“By all means, marry. If you get a good wife, you'll become happy;
if you get a bad one, you'll become a philosopher.”
—SocratesA Basque engineering colleague of mine said many years ago, before I re-married for the second time, some words that I consider wise. “When you are in, you want out; when you are out, you want in.” Such is the state of marriage for many men and women. Marriage looks better when you are not within its bounds then standing outside of it; and yet many people want to marry, some desperately, and ought to have the right to do so, including gays, lesbians, bisexuals and others.
This begs the question of why marriage? And what is it about marriage that makes it the central discussion of political, social and economic reform? Why is it important that, save for a few exceptions (like former New York City mayor, Ed Koch), all political leaders must be married, or at least maintain a façade of marriage? Is it possible to remain single, a bachelor, not necessarily celibate, and remain happy, content and fulfilled?
Does our biology, our genetics dictate that marriage is both necessary and normative? Such are some of the many questions that individuals, societies and governments raise is determining how civilized people ought to live. It seems that marriage informs all societies and cultures—from the primitive, pre-modern to the post-modern. And, despite its history, and transformation from a social and legal contract between families and tribes to an individual declaration of romantic love and intimacy, marriage still confounds us.
We know from the well-known biblical story in Genesis that Abraham sent his servant to find a suitable bride for his son, Isaac. There were no dating services of matchmakers; instead the patriarch Abraham said that his servant ought to rely on a sign. In the Book of Genesis 24: 12-14, it says:
12 “O Lord, God of my master, Abraham,” he prayed. “Please give me success today, and show unfailing love to my master, Abraham. 13 See, I am standing here beside this spring, and the young women of the town are coming out to draw water. 14 This is my request. I will ask one of them, ‘Please give me a drink from your jug.’ If she says, ‘Yes, have a drink, and I will water your camels, too!’—let her be the one you have selected as Isaac’s wife. This is how I will know that you have shown unfailing love to my master.”Some would consider that suitable today; many rely on all kinds of signs, including going to fortune-tellers, astrologers, soothsayers and other non-traditional means as a way to find their spouse. Others use on-line dating sites; and others meet through friends, family and work colleagues.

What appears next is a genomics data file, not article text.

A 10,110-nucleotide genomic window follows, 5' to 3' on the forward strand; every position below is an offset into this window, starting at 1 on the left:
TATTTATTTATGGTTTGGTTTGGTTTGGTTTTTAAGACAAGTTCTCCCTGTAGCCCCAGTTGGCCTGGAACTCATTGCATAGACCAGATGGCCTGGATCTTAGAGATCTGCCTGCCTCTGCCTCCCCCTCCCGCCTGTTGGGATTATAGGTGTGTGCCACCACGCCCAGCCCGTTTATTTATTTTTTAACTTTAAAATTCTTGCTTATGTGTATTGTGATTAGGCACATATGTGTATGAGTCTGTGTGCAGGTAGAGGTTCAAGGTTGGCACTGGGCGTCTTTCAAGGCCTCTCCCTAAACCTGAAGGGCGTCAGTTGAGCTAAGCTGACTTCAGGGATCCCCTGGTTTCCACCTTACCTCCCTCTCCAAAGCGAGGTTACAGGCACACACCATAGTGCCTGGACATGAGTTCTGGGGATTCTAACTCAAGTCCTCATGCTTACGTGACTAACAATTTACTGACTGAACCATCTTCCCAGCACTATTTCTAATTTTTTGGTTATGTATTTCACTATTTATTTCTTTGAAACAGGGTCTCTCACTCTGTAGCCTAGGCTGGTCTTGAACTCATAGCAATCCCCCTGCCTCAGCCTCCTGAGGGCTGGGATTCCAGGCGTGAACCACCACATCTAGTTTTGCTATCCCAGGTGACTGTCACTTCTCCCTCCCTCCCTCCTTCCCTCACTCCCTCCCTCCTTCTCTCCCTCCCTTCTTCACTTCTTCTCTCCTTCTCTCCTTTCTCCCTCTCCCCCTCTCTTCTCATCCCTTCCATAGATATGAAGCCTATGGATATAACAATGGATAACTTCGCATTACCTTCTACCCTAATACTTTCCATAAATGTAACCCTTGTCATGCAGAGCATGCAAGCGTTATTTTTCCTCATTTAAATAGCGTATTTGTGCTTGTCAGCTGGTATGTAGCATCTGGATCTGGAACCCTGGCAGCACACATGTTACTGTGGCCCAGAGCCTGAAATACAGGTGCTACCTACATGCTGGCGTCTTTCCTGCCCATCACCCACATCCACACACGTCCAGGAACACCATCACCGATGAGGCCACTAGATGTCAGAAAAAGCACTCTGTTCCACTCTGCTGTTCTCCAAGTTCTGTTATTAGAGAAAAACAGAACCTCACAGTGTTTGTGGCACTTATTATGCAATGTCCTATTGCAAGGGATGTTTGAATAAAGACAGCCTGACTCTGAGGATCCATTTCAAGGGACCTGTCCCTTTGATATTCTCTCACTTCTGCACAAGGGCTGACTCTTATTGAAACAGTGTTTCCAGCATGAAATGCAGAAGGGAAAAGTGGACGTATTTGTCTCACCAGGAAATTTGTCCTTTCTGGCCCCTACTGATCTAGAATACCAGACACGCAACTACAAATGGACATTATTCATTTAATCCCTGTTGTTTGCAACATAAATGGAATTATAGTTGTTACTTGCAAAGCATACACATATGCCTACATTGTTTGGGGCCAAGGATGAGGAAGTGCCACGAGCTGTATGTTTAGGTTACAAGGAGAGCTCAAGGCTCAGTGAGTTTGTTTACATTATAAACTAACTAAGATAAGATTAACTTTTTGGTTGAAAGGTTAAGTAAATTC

All conform to a great degree within the idea that, if you want to find happiness, that perfect bliss, it is imperative to find one’s soul-mate, one’s intended, one’s besheirt, as it says in Yiddish. I am sure every language has similar words. All mean the same thing; the heavens have decided who your intended ought to be, and it is your duty to find him or her. Search and you shall seek.
What if you don’t want to get married? What if you are perfectly happy to live alone? Does that make you selfish? I would argue “no,” for the same reason that marriage does not always make you a generous, happy and a fully realized human being, perhaps only a little more giving in some cases. Every individual ought to have the right to marry; but that’s not the same as having every individual exercising his or her right. Some refuse to do so.